Dances with Autism

by Lillian Csernica on June 11, 2013

My younger son graduates from middle school on Thursday.

Last Friday night, the school held the Eighth Grade Dance, an elite social occasion for the upperclassmen/women only.  Whenever my son gets his hair cut, for the first week he looks like a Marine from the back.  It’s only when he turns around and you see that sweet boyish face that you realize you are not standing near an adult of legal age.  Thank God my son is not aware of just how grown up he looks, nor is he of a mind to put it to the kinds of uses some boys might.  No, on Friday night after the dance my son gave me a heart attack of quite another kind.

Me: “So, how was the dance?  Did you have a good time?”

Him: “Yeah.”

Me: “Were your friends there?”

Him: “Yeah.” (He named a few.)

Me: “So what happened?  Did you do anything interesting?” (Dancing, Wii games, live texting on big screens, etc.)

Him: “I saw a panther.”

Me: “You saw a panther?  A real panther?”

Him: “Yeah.”

Me: “What, did you watch a video about panthers?  Was there a poster or something?”

Him: “No.”

We went back and forth a few times over this.  My son just kept insisting it was a real panther.  By then my fight or flight was starting to kick in.

Me: “What color was the panther?”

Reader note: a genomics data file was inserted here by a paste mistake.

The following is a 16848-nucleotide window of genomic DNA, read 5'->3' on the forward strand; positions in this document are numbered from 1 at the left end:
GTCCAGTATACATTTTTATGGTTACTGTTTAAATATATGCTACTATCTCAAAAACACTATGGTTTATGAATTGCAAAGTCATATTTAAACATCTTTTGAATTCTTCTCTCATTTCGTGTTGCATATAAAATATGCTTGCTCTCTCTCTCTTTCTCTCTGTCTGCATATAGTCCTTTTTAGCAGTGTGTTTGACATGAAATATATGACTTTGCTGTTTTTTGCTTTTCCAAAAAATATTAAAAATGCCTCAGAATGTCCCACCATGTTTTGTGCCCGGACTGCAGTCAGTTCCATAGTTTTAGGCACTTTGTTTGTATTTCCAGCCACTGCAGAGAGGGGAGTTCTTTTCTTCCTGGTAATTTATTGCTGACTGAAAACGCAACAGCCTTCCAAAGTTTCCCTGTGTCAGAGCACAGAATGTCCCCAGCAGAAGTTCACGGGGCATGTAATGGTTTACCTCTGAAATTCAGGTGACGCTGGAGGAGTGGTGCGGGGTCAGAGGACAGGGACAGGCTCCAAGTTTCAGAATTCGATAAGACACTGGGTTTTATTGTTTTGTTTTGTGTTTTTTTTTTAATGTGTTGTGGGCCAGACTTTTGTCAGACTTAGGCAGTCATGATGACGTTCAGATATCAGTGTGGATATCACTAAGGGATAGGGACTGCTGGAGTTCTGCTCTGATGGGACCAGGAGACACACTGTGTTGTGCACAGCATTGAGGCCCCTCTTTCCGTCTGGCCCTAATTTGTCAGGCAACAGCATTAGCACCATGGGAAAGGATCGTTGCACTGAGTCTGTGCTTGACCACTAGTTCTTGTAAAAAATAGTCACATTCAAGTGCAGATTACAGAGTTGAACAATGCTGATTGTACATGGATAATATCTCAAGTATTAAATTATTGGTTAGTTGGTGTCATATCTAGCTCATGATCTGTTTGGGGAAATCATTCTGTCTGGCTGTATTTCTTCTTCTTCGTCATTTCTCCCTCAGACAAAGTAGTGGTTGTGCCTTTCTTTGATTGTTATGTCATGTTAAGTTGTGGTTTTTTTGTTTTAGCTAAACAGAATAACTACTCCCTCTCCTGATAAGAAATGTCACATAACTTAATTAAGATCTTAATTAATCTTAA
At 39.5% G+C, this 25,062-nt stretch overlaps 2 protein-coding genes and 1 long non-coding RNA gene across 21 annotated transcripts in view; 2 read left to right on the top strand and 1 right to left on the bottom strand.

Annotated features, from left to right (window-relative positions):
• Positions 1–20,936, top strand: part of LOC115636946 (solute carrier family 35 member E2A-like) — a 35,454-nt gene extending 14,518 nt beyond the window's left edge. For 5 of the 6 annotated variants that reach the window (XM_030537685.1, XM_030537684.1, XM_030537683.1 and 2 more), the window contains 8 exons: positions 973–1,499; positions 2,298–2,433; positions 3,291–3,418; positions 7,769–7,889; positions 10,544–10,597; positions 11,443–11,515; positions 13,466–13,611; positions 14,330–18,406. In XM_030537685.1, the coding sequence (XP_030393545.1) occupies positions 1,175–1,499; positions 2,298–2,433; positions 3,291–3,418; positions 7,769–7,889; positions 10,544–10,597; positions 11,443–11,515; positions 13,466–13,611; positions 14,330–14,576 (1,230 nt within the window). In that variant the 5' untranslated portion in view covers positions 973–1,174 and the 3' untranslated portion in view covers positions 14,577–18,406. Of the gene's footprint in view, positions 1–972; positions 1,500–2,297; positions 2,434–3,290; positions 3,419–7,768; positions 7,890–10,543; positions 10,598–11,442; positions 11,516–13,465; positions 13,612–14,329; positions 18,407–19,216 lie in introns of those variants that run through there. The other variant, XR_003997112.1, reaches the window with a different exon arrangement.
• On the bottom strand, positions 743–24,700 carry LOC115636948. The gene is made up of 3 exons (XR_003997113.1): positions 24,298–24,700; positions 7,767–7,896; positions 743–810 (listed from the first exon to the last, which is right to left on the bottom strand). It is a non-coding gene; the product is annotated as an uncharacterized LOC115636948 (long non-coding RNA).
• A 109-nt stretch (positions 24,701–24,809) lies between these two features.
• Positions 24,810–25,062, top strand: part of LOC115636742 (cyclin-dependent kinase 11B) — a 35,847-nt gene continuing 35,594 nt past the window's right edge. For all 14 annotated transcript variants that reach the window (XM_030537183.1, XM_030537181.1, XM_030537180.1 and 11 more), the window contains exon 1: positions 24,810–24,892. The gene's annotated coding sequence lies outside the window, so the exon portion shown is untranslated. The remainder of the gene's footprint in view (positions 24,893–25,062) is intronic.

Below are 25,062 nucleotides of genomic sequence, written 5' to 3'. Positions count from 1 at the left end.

Him: “Black.”

My son is very good with animals.  Horses, cats, goats, cows, dogs, birds, you name it.  So it was not totally outside the realm of possibility that the middle school principal had gone all out for the end of the year festivities and had actually brought a live panther (the sports teams’ totem animal, so to speak) under proper restraint to the dance.  I seriously doubted it, because there had been no official notice and no school board wants to hear the words “Are you insane?” and “lawsuit.”

Me:  “OK, wait a minute.  Did you actually see a real live black panther?  Was it on a leash or something?”

Him (confused look): “No.  It’s our mascot.”

Then it hit me.  Part of my son’s autism is being very concrete in his thinking, very literal-minded.

Me: “Somebody came to the dance dressed up in a big black panther costume like the mascots who go to the big professional sports games on T.V.?”

Him: “Yeah.”

At that point I collapsed on the couch in relief.



Filed under Family, fantasy, Humor, Special needs, Writing

2 responses to “Dances with Autism

  1. I do believe I’ve had nearly the same conversation with my son. Hard to keep up sometimes, right?


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